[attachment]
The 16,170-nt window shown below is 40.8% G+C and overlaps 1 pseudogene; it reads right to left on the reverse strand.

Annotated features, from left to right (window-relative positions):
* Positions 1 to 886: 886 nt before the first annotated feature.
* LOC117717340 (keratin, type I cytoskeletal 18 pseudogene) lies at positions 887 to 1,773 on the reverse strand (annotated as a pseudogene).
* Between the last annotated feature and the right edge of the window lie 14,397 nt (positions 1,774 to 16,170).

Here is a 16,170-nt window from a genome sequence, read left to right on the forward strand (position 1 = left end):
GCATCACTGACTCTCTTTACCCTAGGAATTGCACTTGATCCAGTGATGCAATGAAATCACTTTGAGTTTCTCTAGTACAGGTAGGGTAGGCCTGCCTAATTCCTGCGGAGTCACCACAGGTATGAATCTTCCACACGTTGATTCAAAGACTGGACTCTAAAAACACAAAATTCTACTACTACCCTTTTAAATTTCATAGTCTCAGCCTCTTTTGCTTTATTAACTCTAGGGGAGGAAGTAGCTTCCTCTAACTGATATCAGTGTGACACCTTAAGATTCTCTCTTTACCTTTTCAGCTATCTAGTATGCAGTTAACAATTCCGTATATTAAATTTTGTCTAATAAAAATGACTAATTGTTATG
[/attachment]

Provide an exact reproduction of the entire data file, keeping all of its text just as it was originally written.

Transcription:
The 16,170-nt window shown below is 40.8% G+C and overlaps 1 pseudogene; it reads right to left on the reverse strand.

Annotated features, from left to right (window-relative positions):
* Positions 1 to 886: 886 nt before the first annotated feature.
* LOC117717340 (keratin, type I cytoskeletal 18 pseudogene) lies at positions 887 to 1,773 on the reverse strand (annotated as a pseudogene).
* Between the last annotated feature and the right edge of the window lie 14,397 nt (positions 1,774 to 16,170).

Here is a 16,170-nt window from a genome sequence, read left to right on the forward strand (position 1 = left end):
GCATCACTGACTCTCTTTACCCTAGGAATTGCACTTGATCCAGTGATGCAATGAAATCACTTTGAGTTTCTCTAGTACAGGTAGGGTAGGCCTGCCTAATTCCTGCGGAGTCACCACAGGTATGAATCTTCCACACGTTGATTCAAAGACTGGACTCTAAAAACACAAAATTCTACTACTACCCTTTTAAATTTCATAGTCTCAGCCTCTTTTGCTTTATTAACTCTAGGGGAGGAAGTAGCTTCCTCTAACTGATATCAGTGTGACACCTTAAGATTCTCTCTTTACCTTTTCAGCTATCTAGTATGCAGTTAACAATTCCGTATATTAAATTTTGTCTAATAAAAATGACTAATTGTTATG